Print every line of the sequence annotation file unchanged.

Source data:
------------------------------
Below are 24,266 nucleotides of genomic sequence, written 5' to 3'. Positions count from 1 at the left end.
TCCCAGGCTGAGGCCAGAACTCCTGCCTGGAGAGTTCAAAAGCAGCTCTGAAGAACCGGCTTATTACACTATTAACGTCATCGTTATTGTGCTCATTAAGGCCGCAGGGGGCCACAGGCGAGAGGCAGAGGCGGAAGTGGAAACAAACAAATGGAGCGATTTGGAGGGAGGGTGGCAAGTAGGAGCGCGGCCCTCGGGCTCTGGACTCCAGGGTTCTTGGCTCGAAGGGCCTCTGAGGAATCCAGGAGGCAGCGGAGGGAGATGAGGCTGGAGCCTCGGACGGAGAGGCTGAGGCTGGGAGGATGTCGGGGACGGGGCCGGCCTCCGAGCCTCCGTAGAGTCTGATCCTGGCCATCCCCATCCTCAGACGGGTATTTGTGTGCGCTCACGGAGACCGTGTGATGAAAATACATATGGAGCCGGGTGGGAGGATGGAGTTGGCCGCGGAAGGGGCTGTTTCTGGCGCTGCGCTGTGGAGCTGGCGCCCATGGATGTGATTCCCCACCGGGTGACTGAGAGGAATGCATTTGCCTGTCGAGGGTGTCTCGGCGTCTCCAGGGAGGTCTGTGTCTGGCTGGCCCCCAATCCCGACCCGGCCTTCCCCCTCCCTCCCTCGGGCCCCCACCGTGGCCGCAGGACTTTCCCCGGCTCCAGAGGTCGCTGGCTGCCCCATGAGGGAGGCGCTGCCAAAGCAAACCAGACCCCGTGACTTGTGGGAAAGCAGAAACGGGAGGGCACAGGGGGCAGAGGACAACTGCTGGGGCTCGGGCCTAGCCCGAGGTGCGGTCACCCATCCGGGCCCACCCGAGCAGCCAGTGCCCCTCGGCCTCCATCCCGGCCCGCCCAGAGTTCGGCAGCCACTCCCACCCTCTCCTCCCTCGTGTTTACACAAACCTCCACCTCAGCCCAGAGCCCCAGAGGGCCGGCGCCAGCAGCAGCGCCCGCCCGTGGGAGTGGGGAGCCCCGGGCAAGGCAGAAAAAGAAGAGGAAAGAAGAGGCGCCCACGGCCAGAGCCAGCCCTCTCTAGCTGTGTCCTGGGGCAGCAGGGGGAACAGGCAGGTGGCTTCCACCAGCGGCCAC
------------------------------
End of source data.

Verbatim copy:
Below are 24,266 nucleotides of genomic sequence, written 5' to 3'. Positions count from 1 at the left end.
TCCCAGGCTGAGGCCAGAACTCCTGCCTGGAGAGTTCAAAAGCAGCTCTGAAGAACCGGCTTATTACACTATTAACGTCATCGTTATTGTGCTCATTAAGGCCGCAGGGGGCCACAGGCGAGAGGCAGAGGCGGAAGTGGAAACAAACAAATGGAGCGATTTGGAGGGAGGGTGGCAAGTAGGAGCGCGGCCCTCGGGCTCTGGACTCCAGGGTTCTTGGCTCGAAGGGCCTCTGAGGAATCCAGGAGGCAGCGGAGGGAGATGAGGCTGGAGCCTCGGACGGAGAGGCTGAGGCTGGGAGGATGTCGGGGACGGGGCCGGCCTCCGAGCCTCCGTAGAGTCTGATCCTGGCCATCCCCATCCTCAGACGGGTATTTGTGTGCGCTCACGGAGACCGTGTGATGAAAATACATATGGAGCCGGGTGGGAGGATGGAGTTGGCCGCGGAAGGGGCTGTTTCTGGCGCTGCGCTGTGGAGCTGGCGCCCATGGATGTGATTCCCCACCGGGTGACTGAGAGGAATGCATTTGCCTGTCGAGGGTGTCTCGGCGTCTCCAGGGAGGTCTGTGTCTGGCTGGCCCCCAATCCCGACCCGGCCTTCCCCCTCCCTCCCTCGGGCCCCCACCGTGGCCGCAGGACTTTCCCCGGCTCCAGAGGTCGCTGGCTGCCCCATGAGGGAGGCGCTGCCAAAGCAAACCAGACCCCGTGACTTGTGGGAAAGCAGAAACGGGAGGGCACAGGGGGCAGAGGACAACTGCTGGGGCTCGGGCCTAGCCCGAGGTGCGGTCACCCATCCGGGCCCACCCGAGCAGCCAGTGCCCCTCGGCCTCCATCCCGGCCCGCCCAGAGTTCGGCAGCCACTCCCACCCTCTCCTCCCTCGTGTTTACACAAACCTCCACCTCAGCCCAGAGCCCCAGAGGGCCGGCGCCAGCAGCAGCGCCCGCCCGTGGGAGTGGGGAGCCCCGGGCAAGGCAGAAAAAGAAGAGGAAAGAAGAGGCGCCCACGGCCAGAGCCAGCCCTCTCTAGCTGTGTCCTGGGGCAGCAGGGGGAACAGGCAGGTGGCTTCCACCAGCGGCCAC